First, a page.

The 63rd annual Grammy Awards created shock waves after Cardi B and Megan Thee Stallion performed their controversial hit, “WAP,” as the choreography was labelled as “raunchy.”
The performance consisted of Cardi B singing, wearing a metallic, two-piece, armour-like bodysuit as she pole-danced, twerked and intimately danced with Megan Thee Stallion on a bed.
Jessie-Lynn Cross, a third-year criminology and human rights student at St. Thomas University, said the performance was anything but offensive to women and believes young women loved the presentation.
“The people that are harassing [Cardi B and Megan Thee Stallion], criticizing them and giving them backlash are the media, older generations and men,” said Cross. “I don’t see young women criticizing these women.”
She said a lot of the backlash is the result of the media disliking that the song focused on two women singing about sex.
She added the music people listen to has double standards because men can sing about sex and have sexual acts, but women can’t.
“But Cardi B and Megan Thee Stallion, for women everywhere, have broken this glass ceiling and said no, we can do this too,” said Cross.
She said that the amount of scrutiny that the two female rappers have received goes beyond their gender and is also a result of their race.
Cross said what bothers her is because of Cardi B and Megan Thee Stallion’s skin tone, they’re receiving more backlash.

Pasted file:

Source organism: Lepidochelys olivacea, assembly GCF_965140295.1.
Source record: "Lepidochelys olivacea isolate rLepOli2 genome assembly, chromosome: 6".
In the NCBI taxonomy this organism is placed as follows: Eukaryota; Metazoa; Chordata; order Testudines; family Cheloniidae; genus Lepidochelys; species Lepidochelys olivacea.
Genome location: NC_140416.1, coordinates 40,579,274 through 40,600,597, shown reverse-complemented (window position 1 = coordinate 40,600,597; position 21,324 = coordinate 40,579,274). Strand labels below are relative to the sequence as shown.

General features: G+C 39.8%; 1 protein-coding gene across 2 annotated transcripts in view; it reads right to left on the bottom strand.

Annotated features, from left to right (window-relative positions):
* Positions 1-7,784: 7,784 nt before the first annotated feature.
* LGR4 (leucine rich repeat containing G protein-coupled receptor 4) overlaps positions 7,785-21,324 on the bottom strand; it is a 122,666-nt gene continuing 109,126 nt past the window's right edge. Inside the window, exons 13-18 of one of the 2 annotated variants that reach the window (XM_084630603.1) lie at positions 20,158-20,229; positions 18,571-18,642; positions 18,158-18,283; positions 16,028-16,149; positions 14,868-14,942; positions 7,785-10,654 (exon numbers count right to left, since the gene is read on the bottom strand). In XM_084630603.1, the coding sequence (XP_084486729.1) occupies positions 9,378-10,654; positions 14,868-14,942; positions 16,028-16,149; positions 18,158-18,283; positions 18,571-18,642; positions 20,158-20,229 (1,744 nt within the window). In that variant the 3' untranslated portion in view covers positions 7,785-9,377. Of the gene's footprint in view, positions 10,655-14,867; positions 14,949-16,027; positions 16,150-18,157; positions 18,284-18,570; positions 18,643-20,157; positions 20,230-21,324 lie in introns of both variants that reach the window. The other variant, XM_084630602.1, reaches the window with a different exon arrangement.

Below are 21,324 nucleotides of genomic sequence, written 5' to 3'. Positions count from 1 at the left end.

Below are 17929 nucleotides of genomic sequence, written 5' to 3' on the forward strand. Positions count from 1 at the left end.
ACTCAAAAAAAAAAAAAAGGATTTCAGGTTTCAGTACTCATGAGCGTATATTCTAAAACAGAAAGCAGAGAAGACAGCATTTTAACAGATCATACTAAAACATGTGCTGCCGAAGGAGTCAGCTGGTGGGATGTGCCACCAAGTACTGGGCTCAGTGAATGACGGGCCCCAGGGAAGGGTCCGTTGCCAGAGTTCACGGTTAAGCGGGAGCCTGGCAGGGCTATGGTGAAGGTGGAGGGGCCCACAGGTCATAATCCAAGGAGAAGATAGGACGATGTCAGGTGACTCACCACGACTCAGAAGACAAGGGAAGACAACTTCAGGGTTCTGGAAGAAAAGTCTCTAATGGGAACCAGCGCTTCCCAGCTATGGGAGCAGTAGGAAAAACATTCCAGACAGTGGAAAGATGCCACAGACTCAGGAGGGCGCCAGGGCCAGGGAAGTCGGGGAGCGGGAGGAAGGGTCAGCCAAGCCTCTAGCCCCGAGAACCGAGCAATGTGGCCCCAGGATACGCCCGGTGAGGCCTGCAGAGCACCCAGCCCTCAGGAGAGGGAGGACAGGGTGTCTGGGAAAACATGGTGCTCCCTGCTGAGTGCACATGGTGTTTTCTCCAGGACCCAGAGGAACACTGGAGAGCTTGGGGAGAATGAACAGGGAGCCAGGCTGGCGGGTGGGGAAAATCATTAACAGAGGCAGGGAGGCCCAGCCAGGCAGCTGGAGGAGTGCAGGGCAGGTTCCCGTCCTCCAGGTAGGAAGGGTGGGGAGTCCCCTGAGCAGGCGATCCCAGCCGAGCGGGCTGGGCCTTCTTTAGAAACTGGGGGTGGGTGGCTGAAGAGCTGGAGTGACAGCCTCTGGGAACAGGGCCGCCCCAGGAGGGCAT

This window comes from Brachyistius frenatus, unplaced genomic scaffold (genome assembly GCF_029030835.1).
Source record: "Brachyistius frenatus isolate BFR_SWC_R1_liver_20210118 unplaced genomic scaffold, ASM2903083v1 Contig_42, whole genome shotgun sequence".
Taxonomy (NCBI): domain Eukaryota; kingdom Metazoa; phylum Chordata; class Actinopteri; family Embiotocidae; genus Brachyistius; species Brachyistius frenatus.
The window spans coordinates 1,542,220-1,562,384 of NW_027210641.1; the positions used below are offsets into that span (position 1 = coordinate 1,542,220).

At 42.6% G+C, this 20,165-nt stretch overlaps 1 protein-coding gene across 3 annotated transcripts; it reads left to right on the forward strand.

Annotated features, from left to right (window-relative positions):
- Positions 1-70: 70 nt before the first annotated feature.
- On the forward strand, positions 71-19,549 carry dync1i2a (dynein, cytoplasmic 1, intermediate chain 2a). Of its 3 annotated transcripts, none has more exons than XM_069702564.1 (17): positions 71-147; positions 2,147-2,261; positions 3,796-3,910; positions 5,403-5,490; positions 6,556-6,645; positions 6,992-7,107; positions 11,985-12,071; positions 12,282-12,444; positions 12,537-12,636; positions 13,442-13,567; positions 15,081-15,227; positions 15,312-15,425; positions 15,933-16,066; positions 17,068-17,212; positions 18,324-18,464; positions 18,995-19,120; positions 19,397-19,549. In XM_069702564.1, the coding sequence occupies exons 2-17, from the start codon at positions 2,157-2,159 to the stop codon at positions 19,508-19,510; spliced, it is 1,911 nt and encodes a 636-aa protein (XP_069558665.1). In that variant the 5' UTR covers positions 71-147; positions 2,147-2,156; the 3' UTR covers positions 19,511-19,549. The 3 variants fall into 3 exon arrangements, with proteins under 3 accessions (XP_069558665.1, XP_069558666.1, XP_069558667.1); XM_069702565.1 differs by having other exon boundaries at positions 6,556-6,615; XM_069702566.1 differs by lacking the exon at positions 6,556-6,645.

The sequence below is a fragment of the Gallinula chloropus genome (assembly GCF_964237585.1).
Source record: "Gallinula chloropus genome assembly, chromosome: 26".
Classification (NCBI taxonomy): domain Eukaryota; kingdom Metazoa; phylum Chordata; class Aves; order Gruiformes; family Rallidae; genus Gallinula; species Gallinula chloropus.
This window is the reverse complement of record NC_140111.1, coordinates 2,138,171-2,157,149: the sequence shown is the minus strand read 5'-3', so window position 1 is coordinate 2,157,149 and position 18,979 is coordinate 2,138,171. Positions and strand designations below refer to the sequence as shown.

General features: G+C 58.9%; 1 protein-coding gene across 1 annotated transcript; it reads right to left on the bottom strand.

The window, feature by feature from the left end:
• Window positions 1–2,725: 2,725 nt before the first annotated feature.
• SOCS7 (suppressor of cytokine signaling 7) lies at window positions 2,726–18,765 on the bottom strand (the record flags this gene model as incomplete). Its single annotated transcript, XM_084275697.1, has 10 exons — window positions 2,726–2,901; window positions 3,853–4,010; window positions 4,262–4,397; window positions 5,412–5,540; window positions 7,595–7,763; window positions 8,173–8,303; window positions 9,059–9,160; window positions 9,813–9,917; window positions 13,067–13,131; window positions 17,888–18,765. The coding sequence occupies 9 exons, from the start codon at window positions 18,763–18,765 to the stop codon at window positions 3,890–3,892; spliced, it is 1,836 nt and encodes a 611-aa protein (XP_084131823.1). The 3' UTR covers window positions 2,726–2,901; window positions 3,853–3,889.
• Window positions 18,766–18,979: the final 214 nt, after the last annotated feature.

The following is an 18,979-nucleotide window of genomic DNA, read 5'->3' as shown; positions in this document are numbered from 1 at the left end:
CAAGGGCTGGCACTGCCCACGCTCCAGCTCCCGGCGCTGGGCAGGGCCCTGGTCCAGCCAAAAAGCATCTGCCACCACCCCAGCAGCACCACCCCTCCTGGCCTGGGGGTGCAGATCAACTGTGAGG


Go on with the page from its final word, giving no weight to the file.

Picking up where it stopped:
“I think that their intersectionality does put barriers in front of them that Taylor Swift, Katy Perry and Miley Cyrus, have never experienced,” said Cross
Jerry-Faye Flatt shared Cross’ opinion. The STU graduate and local musician said she can appreciate the presentation from an artist’s perspective.
She said nobody forced Cardi B to do these acts, but it was her artistic choice.
“If that’s what makes her feel powerful and that’s how she wanted to express herself, this is an artistic career,” said Flatt. “People shouldn’t be judging people for the sort of choices that they’re making when you’re an artist.”
As a part of the New Brunswick music industry, Flatt said that she has always felt supported and that there has been an effort to get more women on the stage. While she can’t speak for the larger industry of the United States, she is optimistic that the music industry is becoming more accepting.
Flatt said she feels like change is being made. She said she sees a future where women, men, Black, Indigenous and people of colour and the LGBTQ+ community are all represented on a larger scale in the province.
“She can do whatever she wants to do and if you don’t like it, turn off the TV … The Grammys is rated PG. PG means parental guidance,” said Flatt. “If you’re letting your children watch that and you’re watching it too, you’re also making that conscious decision that it’s okay.”